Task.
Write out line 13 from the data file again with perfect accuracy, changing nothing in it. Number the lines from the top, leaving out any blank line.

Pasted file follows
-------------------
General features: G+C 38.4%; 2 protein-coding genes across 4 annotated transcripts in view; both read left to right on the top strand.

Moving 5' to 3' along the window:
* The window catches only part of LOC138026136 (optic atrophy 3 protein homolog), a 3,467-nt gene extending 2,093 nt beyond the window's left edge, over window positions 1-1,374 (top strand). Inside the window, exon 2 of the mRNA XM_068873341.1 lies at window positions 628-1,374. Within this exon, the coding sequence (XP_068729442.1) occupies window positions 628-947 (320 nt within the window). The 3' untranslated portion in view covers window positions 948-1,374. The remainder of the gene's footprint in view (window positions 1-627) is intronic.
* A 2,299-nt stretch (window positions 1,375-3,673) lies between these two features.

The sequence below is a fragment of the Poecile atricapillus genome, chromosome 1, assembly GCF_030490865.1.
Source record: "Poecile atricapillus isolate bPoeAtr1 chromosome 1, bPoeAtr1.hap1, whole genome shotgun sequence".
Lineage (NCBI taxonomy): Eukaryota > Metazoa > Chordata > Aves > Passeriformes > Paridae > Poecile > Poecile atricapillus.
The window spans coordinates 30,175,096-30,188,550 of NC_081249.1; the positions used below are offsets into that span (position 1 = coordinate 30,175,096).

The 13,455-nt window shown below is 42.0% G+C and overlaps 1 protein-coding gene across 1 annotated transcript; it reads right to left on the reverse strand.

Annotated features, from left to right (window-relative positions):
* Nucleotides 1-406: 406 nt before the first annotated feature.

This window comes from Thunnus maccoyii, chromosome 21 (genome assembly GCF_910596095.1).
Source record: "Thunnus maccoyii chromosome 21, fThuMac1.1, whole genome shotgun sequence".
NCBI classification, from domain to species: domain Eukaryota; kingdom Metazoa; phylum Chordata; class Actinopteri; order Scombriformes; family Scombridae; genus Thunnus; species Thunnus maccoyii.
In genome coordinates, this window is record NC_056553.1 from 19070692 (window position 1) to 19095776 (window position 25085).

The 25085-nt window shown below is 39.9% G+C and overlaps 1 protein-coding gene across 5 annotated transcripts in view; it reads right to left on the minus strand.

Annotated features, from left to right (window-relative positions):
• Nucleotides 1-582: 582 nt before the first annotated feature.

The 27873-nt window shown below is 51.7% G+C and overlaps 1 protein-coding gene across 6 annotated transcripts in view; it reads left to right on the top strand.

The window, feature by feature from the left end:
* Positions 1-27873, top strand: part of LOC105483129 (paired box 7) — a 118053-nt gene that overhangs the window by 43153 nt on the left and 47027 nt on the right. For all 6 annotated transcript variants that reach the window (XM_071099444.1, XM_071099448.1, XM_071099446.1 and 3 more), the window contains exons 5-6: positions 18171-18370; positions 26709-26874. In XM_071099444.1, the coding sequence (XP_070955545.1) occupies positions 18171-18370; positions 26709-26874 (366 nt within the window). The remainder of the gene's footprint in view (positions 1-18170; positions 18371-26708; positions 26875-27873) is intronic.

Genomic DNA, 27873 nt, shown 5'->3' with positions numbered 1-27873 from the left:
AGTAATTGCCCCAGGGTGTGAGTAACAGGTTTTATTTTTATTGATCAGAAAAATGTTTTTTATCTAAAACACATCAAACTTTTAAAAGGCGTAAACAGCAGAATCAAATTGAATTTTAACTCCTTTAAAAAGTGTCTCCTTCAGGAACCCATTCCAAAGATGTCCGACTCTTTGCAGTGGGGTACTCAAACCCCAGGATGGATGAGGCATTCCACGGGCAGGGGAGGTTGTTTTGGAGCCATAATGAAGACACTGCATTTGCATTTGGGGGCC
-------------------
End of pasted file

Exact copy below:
Source record: "Thunnus maccoyii chromosome 21, fThuMac1.1, whole genome shotgun sequence".